The Four Check-Ins: Using Biography To Get in Touch With Your Life During the Pandemic

May 13, 2020

While we are in the midst of the corona virus pandemic, each of us is having a unique experience. Many of you are parents working from home and helping your children who are distance learning. When we first became aware of the danger of the virus, we had to quickly adjust to the news as it came out. In my case, Spring was filled with travel for work, meetings, and vacation. That was all cancelled as instructions came out to get masks, toilet paper, food, and stay home, especially if you are at risk. We checked in on family members, their job situation, and who needed what.

Emergencies affect us in many ways, our thinking, our emotions, our sense of safety, and most of all, in our decision-making. As the problem continues, we go through different stages in our behavior.

We are now several months into the pandemic, and we sense it won’t be over for quite a while. Schools are closed. Businesses are closed. Under certain conditions, some are allowed to open. Health care workers are at risk by not having proper protective gear. Some places are hot spots, others are not.  Things change daily. There are vast discrepancies between those who can manage and those who do not have what they need for daily life — food, a job, technology to keep in touch, and a safe home. Outside of wartime situations, most of us in North America have never experienced anything like this in our lives except for being caught in the 9/11 and anthrax situation or major hurricanes, tornadoes, or floods.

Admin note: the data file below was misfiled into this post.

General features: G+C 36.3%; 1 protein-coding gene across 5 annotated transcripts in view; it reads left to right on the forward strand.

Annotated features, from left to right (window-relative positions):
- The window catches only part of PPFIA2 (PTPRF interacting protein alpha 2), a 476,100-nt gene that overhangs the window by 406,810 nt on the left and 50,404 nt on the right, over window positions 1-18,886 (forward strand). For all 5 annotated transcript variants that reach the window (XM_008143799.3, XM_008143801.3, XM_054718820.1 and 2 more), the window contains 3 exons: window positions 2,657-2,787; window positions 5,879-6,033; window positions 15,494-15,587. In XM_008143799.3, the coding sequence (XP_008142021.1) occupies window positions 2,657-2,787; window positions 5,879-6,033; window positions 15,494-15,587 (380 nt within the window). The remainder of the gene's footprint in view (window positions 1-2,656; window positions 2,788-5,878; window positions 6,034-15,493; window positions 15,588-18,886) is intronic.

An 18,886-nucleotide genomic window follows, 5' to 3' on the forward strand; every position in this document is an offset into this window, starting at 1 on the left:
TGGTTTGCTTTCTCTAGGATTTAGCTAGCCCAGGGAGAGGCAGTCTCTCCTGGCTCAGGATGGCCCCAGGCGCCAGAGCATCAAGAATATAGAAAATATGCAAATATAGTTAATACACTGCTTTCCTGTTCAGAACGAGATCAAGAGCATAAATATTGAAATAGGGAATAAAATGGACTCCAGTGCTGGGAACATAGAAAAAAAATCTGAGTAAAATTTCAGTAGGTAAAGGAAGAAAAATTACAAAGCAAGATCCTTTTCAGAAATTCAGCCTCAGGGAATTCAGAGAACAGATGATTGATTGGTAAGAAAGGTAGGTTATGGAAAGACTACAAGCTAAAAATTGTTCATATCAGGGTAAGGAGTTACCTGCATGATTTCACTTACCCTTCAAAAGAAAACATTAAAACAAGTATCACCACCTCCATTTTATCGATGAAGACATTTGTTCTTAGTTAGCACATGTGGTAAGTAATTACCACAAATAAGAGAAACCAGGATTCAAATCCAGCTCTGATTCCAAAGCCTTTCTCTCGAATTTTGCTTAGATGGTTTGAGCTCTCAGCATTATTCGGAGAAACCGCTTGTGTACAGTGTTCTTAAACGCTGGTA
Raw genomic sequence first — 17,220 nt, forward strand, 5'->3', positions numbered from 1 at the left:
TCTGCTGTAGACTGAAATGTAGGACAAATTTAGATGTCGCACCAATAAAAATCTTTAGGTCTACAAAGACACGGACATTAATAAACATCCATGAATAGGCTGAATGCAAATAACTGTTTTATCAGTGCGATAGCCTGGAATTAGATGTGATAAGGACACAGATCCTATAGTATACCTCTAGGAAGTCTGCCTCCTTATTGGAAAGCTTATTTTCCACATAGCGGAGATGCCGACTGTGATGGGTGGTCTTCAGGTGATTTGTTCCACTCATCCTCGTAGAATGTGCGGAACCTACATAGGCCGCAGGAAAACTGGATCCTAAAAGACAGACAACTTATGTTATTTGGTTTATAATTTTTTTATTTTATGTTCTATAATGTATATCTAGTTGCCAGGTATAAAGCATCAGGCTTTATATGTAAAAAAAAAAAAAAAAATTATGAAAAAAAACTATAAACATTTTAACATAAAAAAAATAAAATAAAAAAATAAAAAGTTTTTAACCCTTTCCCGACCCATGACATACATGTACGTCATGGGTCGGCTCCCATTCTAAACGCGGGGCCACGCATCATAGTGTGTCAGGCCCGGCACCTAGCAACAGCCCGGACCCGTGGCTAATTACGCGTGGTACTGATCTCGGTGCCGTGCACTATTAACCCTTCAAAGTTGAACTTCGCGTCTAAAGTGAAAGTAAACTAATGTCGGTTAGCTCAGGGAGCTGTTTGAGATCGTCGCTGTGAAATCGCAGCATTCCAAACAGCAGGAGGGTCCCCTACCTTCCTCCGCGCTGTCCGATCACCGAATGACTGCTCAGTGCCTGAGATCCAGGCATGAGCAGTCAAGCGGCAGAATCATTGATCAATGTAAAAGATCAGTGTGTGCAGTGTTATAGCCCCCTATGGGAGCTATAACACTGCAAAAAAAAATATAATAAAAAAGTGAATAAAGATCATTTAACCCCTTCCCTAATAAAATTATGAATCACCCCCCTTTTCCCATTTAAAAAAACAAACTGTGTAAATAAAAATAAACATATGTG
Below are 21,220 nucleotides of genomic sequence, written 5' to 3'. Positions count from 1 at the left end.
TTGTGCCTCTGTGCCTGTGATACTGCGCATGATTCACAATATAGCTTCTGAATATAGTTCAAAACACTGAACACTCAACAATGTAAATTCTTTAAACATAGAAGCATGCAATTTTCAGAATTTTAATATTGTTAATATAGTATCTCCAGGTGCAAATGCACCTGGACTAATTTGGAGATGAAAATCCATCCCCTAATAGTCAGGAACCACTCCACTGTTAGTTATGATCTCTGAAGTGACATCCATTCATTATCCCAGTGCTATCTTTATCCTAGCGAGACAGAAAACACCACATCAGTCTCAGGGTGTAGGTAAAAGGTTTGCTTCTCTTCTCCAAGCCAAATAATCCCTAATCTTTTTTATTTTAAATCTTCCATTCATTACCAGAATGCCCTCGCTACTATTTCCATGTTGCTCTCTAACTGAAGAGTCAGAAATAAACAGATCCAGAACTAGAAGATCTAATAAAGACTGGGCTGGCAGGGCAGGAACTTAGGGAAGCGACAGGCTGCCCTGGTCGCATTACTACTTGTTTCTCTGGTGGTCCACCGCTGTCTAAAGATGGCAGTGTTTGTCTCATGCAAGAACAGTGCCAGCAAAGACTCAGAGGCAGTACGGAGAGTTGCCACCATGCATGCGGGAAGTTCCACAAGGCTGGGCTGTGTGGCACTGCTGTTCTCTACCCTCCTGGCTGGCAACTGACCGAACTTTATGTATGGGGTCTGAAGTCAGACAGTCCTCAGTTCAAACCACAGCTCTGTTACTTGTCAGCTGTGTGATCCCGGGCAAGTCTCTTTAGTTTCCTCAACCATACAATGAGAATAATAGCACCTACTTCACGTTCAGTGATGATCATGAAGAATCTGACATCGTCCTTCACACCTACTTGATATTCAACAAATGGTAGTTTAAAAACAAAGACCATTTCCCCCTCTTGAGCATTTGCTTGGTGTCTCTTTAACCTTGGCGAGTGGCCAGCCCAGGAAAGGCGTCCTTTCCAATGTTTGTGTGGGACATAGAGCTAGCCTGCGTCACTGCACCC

The Four Check-Ins

I have identified four ways that we can check in with ourselves, internally and externally. These will help us gain control over our situation so that we can function well and meet the pandemic with a level head, calm emotions, and a sound mind.

The First Check-In – Stabilizing Our Physical Life

The first check-in has to do with our physical situation – our body, our sense of space, our essential needs, and how to feel safe. We need to stabilize the situation and gain control, making sure we have healthy food, water, and proper equipment (mask and gloves). We survey our family and identify where members are, and what is needed for all to feel safe. We know that this is a short-term solution which will be modified as the situation changes. We check in with our body, identifying places of tension —neck or shoulder strain from being on the computer so much and stomach knots from stress. We need to move, breathe, and exercise to regain a sense of vitality. We check in on our work space, adjusting the light, as we transform a home desk or table for working with Zoom or other platforms. We help our children set up a space to work, do projects, create a corner with supplies, and screens if needed. In order to use this situation to gain greater understanding and enhance our sense of well-being, we review our biography, looking to see if something similar has happened before when we had no control over what was happening, but we had to respond quickly. It is essential to meet these challenges through Self Care, thoroughly checking in with ourselves, being awake to how past experiences, consciously or unconsciously, rise up and affect us. The uncertainty of these times makes us particularly vulnerable to the influences of past experiences in our biography. By reviewing past situations in our life, we find ways to calm down, think clearly, figure out what is needed and recognize how to reach out for help. We remember with gratitude those who helped us.